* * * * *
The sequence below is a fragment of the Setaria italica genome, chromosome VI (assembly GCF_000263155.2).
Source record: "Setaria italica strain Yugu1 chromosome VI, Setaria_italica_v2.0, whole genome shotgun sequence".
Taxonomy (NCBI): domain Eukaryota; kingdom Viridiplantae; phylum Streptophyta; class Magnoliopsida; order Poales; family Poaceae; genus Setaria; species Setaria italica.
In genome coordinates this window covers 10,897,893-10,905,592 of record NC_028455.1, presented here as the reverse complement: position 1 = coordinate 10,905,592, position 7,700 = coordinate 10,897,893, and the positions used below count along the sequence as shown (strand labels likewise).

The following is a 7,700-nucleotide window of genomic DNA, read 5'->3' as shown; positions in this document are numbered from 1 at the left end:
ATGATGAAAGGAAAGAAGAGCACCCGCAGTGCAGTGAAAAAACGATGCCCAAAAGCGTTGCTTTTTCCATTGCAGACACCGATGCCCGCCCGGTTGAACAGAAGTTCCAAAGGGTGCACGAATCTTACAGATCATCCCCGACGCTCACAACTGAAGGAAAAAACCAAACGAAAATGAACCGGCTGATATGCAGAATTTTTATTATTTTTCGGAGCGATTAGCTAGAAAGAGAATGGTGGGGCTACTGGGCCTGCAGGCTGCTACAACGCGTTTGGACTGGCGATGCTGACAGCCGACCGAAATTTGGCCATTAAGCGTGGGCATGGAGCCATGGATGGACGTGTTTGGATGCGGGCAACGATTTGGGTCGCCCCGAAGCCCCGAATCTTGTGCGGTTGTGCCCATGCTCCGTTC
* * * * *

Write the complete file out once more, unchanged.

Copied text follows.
The sequence below is a fragment of the Setaria italica genome, chromosome VI (assembly GCF_000263155.2).
Source record: "Setaria italica strain Yugu1 chromosome VI, Setaria_italica_v2.0, whole genome shotgun sequence".
Taxonomy (NCBI): domain Eukaryota; kingdom Viridiplantae; phylum Streptophyta; class Magnoliopsida; order Poales; family Poaceae; genus Setaria; species Setaria italica.
In genome coordinates this window covers 10,897,893-10,905,592 of record NC_028455.1, presented here as the reverse complement: position 1 = coordinate 10,905,592, position 7,700 = coordinate 10,897,893, and the positions used below count along the sequence as shown (strand labels likewise).

The following is a 7,700-nucleotide window of genomic DNA, read 5'->3' as shown; positions in this document are numbered from 1 at the left end:
ATGATGAAAGGAAAGAAGAGCACCCGCAGTGCAGTGAAAAAACGATGCCCAAAAGCGTTGCTTTTTCCATTGCAGACACCGATGCCCGCCCGGTTGAACAGAAGTTCCAAAGGGTGCACGAATCTTACAGATCATCCCCGACGCTCACAACTGAAGGAAAAAACCAAACGAAAATGAACCGGCTGATATGCAGAATTTTTATTATTTTTCGGAGCGATTAGCTAGAAAGAGAATGGTGGGGCTACTGGGCCTGCAGGCTGCTACAACGCGTTTGGACTGGCGATGCTGACAGCCGACCGAAATTTGGCCATTAAGCGTGGGCATGGAGCCATGGATGGACGTGTTTGGATGCGGGCAACGATTTGGGTCGCCCCGAAGCCCCGAATCTTGTGCGGTTGTGCCCATGCTCCGTTC